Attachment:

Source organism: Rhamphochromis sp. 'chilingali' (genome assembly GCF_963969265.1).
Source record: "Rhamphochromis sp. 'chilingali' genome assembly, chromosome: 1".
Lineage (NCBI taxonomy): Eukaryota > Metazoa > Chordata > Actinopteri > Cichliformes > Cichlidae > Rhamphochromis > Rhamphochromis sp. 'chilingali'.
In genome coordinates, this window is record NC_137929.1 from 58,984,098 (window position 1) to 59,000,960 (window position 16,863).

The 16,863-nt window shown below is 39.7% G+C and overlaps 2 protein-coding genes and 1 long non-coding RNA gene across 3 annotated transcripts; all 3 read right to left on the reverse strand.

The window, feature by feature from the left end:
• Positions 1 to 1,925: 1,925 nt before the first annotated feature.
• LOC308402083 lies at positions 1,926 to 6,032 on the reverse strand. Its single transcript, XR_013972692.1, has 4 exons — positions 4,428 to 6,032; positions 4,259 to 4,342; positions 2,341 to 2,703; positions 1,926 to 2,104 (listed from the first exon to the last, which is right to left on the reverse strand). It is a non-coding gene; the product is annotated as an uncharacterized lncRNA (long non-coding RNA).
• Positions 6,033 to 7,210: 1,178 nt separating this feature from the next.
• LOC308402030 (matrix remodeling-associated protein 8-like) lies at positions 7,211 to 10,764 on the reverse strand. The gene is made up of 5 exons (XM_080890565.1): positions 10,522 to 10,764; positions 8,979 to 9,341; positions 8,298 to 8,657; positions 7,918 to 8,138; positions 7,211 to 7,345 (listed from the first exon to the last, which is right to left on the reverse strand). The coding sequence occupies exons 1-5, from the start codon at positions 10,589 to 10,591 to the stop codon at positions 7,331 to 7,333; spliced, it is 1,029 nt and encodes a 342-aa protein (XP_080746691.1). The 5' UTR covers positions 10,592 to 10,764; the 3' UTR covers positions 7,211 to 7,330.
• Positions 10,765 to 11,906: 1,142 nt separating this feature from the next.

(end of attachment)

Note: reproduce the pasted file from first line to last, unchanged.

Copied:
Source organism: Rhamphochromis sp. 'chilingali' (genome assembly GCF_963969265.1).
Source record: "Rhamphochromis sp. 'chilingali' genome assembly, chromosome: 1".
Lineage (NCBI taxonomy): Eukaryota > Metazoa > Chordata > Actinopteri > Cichliformes > Cichlidae > Rhamphochromis > Rhamphochromis sp. 'chilingali'.
In genome coordinates, this window is record NC_137929.1 from 58,984,098 (window position 1) to 59,000,960 (window position 16,863).

The 16,863-nt window shown below is 39.7% G+C and overlaps 2 protein-coding genes and 1 long non-coding RNA gene across 3 annotated transcripts; all 3 read right to left on the reverse strand.

The window, feature by feature from the left end:
• Positions 1 to 1,925: 1,925 nt before the first annotated feature.
• LOC308402083 lies at positions 1,926 to 6,032 on the reverse strand. Its single transcript, XR_013972692.1, has 4 exons — positions 4,428 to 6,032; positions 4,259 to 4,342; positions 2,341 to 2,703; positions 1,926 to 2,104 (listed from the first exon to the last, which is right to left on the reverse strand). It is a non-coding gene; the product is annotated as an uncharacterized lncRNA (long non-coding RNA).
• Positions 6,033 to 7,210: 1,178 nt separating this feature from the next.
• LOC308402030 (matrix remodeling-associated protein 8-like) lies at positions 7,211 to 10,764 on the reverse strand. The gene is made up of 5 exons (XM_080890565.1): positions 10,522 to 10,764; positions 8,979 to 9,341; positions 8,298 to 8,657; positions 7,918 to 8,138; positions 7,211 to 7,345 (listed from the first exon to the last, which is right to left on the reverse strand). The coding sequence occupies exons 1-5, from the start codon at positions 10,589 to 10,591 to the stop codon at positions 7,331 to 7,333; spliced, it is 1,029 nt and encodes a 342-aa protein (XP_080746691.1). The 5' UTR covers positions 10,592 to 10,764; the 3' UTR covers positions 7,211 to 7,330.
• Positions 10,765 to 11,906: 1,142 nt separating this feature from the next.